Foster, Jared C. ; Le-Rademacher, Jennifer ; Feliciano, Josephine L. ; Gajra, Ajeet ; Seisler, Drew K. ; Dematteo, Ronald ; Lafky, Jacqueline M. ; Hurria, Arti ; Muss, Hyman B. ; Cohen, Harvey J. ; Jatoi, Aminah. / Comparative "nocebo effects" in older patients enrolled in cancer therapeutic trials : Observations from a 446-patient cohort. In: Cancer. 2017.
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abstract = "BACKGROUND: A nocebo is an inert substance associated with adverse events. Although previous studies have examined the positive (placebo) effects of such inert substances, few have examined negative (nocebo) adverse event profiles, particularly in older patients who have higher morbidity and can experience frequent and severe adverse events from cancer therapy. METHODS: This study focused on placebo/nocebo-exposed patients who participated in 2 double-blind, placebo-controlled, cancer therapeutic studies, namely, North Central Cancer Therapy Group trial NCCTG 97-24-51 and American College of Surgeons Oncology Group trial Z9001, with the goal of reporting the comparative, age-based adverse event rates, as reported during the conduct of these trials. RESULTS: Among the 446 patients who received only placebo/nocebo and who were the focus of the current report, 161 were aged ≥65 years at the time of respective trial entry, and 5234 adverse events occurred. Unadjusted adverse event rates did not differ significantly between patients aged ≥65 years and younger patients (rate ratio, 1.01; 99{\%} confidence interval, 0.47-2.02), and the findings were similar findings for grade 2 or worse adverse events and for all symptom-driven adverse events (for example, pain, loss of appetite, anxiety). Adjustment for sex, ethnicity, baseline performance score, and individual trial resulted in no significant age-based differences in adverse event rates. Similar findings were observed with an age threshold of 70 years. CONCLUSIONS: Adverse events are equally common in older and younger cancer patients who are exposed to nocebo and thus require the same degree of clinical consideration regardless of age.",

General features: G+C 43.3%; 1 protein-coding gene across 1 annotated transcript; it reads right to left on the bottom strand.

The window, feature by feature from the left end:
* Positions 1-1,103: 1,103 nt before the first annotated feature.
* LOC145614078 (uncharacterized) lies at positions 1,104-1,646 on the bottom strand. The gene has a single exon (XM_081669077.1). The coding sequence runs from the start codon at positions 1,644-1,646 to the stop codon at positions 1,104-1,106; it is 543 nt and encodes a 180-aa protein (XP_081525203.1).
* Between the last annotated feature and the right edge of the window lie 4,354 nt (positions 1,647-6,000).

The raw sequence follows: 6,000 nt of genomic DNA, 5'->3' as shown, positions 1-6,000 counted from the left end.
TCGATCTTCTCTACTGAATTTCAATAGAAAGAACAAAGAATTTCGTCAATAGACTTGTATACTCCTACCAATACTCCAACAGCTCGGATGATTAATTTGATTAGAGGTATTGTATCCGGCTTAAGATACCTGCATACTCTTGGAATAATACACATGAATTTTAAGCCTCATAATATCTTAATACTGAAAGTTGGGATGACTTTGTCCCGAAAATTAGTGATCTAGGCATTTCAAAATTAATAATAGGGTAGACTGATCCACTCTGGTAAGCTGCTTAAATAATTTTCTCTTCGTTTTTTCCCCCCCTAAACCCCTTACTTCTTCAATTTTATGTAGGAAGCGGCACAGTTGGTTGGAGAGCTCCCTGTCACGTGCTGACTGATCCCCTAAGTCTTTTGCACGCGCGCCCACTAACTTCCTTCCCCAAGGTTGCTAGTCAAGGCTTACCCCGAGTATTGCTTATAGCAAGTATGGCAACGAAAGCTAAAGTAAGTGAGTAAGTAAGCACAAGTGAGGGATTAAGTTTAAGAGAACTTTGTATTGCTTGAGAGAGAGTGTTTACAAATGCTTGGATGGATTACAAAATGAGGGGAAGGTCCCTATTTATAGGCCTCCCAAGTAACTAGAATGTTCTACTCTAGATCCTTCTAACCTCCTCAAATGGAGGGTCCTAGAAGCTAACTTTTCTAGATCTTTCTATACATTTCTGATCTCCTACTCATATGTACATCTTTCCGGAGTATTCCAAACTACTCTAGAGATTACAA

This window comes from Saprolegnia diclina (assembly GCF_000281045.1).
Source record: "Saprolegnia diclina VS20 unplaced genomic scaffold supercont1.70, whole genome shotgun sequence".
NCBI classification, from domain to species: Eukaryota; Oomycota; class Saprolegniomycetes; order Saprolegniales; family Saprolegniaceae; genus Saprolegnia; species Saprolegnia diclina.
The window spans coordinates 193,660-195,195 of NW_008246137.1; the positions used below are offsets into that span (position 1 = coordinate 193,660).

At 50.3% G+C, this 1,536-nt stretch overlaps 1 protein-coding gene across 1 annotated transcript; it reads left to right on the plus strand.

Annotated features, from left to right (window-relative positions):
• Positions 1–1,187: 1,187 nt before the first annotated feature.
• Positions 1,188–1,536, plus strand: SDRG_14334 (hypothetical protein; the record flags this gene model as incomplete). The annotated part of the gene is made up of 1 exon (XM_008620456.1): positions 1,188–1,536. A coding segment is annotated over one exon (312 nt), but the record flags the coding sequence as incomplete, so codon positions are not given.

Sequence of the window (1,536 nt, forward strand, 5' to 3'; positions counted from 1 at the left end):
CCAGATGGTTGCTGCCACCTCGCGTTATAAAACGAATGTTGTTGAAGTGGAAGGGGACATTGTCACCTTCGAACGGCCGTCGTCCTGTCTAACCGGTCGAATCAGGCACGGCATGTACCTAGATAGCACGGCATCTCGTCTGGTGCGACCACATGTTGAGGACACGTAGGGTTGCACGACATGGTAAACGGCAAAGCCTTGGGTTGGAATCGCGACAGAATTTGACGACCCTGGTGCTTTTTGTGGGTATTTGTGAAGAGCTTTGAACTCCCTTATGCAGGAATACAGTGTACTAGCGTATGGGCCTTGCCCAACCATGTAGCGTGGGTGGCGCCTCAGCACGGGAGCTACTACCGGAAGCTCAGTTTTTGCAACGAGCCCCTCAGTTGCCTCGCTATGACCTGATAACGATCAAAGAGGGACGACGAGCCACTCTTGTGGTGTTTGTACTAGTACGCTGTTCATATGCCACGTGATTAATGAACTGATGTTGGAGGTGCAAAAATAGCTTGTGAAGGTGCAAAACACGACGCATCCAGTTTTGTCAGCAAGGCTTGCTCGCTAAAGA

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T2 - Observations from a 446-patient cohort

AU - Foster, Jared C.

AU - Le-Rademacher, Jennifer

AU - Feliciano, Josephine L.

AU - Gajra, Ajeet

AU - Seisler, Drew K.

AU - Dematteo, Ronald

AU - Lafky, Jacqueline M.

AU - Hurria, Arti

AU - Muss, Hyman B.

AU - Cohen, Harvey J.

AU - Jatoi, Aminah